USAF Tests Reach of KC-135s in 72-Hour Endurance Mission

During the endurance event, the two Stratotankers flew more than 36,000 miles, refueling B-2 Spirits, B-52 Stratofortresses, an E-3 Sentry and an E-6B Mercury.

A KC-135 Stratotanker from Fairchild Air Force Base, Wash. refuels a B-52 Stratofortess during a 72-hour endurance mission. [Courtesy: U.S. Air Force]

Aircrews of two KC-135s Stratotankers, one of the Air Force's most iconic aircraft, now have a reputation for also having some of the highest stamina in the service after the aircraft recently conducted 72-hour single-aircraft endurance missions.

During the endurance event—a first for the aircraft—the two Stratotankers flew more than 36,000 miles, refueling B-2 Spirits, B-52 Stratofortresses, an E-3 Sentry, and an E-6B Mercury. They landed only to refuel and switch crews, and service engine oil while at least one engine was running, according to the Air Force.

The exercise was a demonstration of the aircraft fleet’s ability to execute a mission over large distances and under extended conditions, the Air Force said.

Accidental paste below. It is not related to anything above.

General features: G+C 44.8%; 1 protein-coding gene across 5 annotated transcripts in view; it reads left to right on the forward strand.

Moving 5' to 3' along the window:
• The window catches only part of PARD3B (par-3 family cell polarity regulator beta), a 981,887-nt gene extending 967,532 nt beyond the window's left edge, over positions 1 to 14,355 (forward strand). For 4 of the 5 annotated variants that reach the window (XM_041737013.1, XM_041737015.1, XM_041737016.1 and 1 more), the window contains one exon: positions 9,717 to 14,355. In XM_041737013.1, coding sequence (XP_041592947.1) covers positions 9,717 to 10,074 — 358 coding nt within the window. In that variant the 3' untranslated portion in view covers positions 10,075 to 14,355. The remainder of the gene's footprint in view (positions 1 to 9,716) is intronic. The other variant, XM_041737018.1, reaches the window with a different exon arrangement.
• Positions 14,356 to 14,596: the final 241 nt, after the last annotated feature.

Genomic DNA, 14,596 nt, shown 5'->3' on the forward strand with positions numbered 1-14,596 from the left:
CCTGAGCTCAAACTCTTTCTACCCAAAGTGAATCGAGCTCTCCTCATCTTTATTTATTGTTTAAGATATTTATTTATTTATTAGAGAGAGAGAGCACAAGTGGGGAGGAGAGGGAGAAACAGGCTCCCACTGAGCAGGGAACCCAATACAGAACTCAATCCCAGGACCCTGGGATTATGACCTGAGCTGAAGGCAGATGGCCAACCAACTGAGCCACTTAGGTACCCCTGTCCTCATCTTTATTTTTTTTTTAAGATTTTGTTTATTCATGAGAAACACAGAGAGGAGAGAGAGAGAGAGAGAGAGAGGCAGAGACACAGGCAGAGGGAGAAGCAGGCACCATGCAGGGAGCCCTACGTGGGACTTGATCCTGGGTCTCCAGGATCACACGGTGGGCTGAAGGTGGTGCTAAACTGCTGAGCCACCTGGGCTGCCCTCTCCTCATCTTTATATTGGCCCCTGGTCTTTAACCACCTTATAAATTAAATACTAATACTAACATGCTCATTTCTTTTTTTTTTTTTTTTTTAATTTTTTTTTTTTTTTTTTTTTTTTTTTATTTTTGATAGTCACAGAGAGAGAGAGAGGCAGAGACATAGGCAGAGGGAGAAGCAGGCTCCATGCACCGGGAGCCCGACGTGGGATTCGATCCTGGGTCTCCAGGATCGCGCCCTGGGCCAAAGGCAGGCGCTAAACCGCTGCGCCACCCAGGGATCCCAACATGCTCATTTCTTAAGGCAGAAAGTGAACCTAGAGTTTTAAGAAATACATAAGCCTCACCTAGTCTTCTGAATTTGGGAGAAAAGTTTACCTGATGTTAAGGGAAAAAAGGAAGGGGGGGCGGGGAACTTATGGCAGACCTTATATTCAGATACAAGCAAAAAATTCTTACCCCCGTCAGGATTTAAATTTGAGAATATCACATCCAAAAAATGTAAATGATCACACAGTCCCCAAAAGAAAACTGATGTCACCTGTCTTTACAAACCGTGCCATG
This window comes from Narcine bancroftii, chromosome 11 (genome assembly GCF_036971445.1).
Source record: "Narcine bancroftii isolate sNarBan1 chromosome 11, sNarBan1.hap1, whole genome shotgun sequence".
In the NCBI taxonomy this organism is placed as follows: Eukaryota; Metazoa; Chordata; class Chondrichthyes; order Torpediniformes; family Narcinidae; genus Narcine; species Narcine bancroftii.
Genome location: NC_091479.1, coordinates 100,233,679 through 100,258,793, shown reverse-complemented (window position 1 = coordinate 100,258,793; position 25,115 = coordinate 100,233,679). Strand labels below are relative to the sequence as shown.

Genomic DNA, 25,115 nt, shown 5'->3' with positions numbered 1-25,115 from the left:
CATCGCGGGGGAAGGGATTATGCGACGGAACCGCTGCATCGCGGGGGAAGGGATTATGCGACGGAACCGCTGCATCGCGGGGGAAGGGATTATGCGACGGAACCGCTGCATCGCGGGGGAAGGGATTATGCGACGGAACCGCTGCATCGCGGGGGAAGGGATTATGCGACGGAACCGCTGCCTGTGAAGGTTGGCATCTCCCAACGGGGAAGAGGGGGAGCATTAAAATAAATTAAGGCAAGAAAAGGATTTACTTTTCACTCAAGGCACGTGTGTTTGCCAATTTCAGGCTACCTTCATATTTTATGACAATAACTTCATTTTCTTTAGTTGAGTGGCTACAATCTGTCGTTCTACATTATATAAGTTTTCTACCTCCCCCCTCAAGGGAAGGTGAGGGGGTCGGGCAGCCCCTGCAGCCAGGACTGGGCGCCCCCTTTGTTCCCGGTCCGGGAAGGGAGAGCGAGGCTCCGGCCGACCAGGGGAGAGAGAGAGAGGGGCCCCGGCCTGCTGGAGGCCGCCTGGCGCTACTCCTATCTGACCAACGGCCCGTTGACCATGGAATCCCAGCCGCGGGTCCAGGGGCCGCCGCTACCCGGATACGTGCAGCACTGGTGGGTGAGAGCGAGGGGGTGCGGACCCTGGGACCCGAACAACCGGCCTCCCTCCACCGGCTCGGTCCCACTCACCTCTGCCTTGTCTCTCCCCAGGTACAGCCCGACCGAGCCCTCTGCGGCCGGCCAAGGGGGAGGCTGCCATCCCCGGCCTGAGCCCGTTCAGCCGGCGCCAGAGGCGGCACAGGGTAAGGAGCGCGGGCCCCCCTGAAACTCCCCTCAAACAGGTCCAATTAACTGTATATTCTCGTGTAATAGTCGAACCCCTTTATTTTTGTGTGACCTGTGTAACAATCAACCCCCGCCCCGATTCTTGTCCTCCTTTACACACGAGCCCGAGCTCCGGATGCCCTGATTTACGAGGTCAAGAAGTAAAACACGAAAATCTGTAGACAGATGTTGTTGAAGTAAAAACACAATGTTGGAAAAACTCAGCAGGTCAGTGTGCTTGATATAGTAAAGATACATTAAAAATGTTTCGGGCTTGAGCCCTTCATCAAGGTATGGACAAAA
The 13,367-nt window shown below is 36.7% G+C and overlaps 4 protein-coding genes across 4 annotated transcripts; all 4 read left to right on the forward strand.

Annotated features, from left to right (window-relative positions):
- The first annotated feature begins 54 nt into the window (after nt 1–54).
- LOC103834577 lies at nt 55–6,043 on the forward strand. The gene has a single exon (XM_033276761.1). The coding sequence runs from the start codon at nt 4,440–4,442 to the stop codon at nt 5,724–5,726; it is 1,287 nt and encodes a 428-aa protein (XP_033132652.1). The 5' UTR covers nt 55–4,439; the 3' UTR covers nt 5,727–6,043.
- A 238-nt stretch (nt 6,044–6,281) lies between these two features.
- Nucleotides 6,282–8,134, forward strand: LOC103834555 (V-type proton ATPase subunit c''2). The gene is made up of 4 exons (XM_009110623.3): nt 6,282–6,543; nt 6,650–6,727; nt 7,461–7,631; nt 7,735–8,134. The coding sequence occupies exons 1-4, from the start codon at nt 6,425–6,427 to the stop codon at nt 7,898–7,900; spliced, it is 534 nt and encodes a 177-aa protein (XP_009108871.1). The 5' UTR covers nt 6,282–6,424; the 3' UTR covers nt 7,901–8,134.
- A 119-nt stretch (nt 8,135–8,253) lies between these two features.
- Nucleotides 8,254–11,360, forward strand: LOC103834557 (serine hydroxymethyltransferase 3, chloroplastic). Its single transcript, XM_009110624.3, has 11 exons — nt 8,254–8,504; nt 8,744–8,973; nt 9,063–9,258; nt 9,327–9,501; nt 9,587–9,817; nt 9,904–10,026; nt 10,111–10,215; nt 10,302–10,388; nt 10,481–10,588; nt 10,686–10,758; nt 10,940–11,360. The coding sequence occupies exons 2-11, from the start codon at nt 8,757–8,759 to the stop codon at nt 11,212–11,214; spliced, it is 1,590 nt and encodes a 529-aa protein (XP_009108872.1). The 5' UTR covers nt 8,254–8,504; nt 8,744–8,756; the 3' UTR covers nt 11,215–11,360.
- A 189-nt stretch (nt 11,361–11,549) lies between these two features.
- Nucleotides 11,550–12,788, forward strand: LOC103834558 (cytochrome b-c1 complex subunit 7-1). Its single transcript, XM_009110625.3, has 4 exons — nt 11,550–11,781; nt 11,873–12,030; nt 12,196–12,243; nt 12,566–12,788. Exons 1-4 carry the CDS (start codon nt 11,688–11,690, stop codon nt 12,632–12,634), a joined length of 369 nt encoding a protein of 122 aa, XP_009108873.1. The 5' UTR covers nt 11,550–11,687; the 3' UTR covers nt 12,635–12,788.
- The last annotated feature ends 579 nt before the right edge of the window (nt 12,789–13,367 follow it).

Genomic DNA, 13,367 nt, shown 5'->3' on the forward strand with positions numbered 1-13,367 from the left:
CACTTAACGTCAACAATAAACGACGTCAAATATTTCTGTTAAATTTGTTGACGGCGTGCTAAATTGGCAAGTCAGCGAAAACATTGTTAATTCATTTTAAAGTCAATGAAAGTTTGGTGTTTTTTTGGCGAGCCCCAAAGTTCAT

The mission ran from October 4 through 7, and included crews from the 92nd Air Refueling Wing at Fairchild Air Force Base, Washington, along with crews from the 141st Air Refueling Wing, 452nd Air Mobility Wing at March Air Reserve Base, California, and 134th Air Refueling Wing at McGhee Tyson Air National Guard Base, Tennessee.

“The execution of this endurance mission is a proof of concept to support Pacific Air Force’s planning efforts and the Air Force’s focus on Persistent Mission Generation,” Col. Craig Giles, 92nd Maintenance Group commander, said in a statement. “Two aircraft performed a series of engine running crew changes and hot-pit refuels to minimize the amount of time aircraft are on the ground and maximize aircraft reliability by eliminating the need to cycle power, hydraulics, and avionics.” 

Aircraft maintenance technicians also performed concurrent engine oil servicing during crew changes while an engine was left running.

"This allowed the crews to demonstrate tanker 'drop-in' concept with minimum time spent vulnerable on the ground, a strategy that is crucial to survivability in a high-end contested fight," the service said.

The Stratotanker was fielded in the late 1950s in order to extend the reach of Strategic Air Command during the Cold War. When it entered service in 1957, the KC-135 became a modernization milestone when it replaced propeller driven tankers of the post-war period. 

The Air Force initially purchased 732 KC-135s, the last of which was delivered in 1965. The service currently has an inventory of 396 aircraft: 153 in active duty, 171 in Air National Guard and 72 in Air Force Reserve.

Kimberly is managing editor of FLYING Digital.

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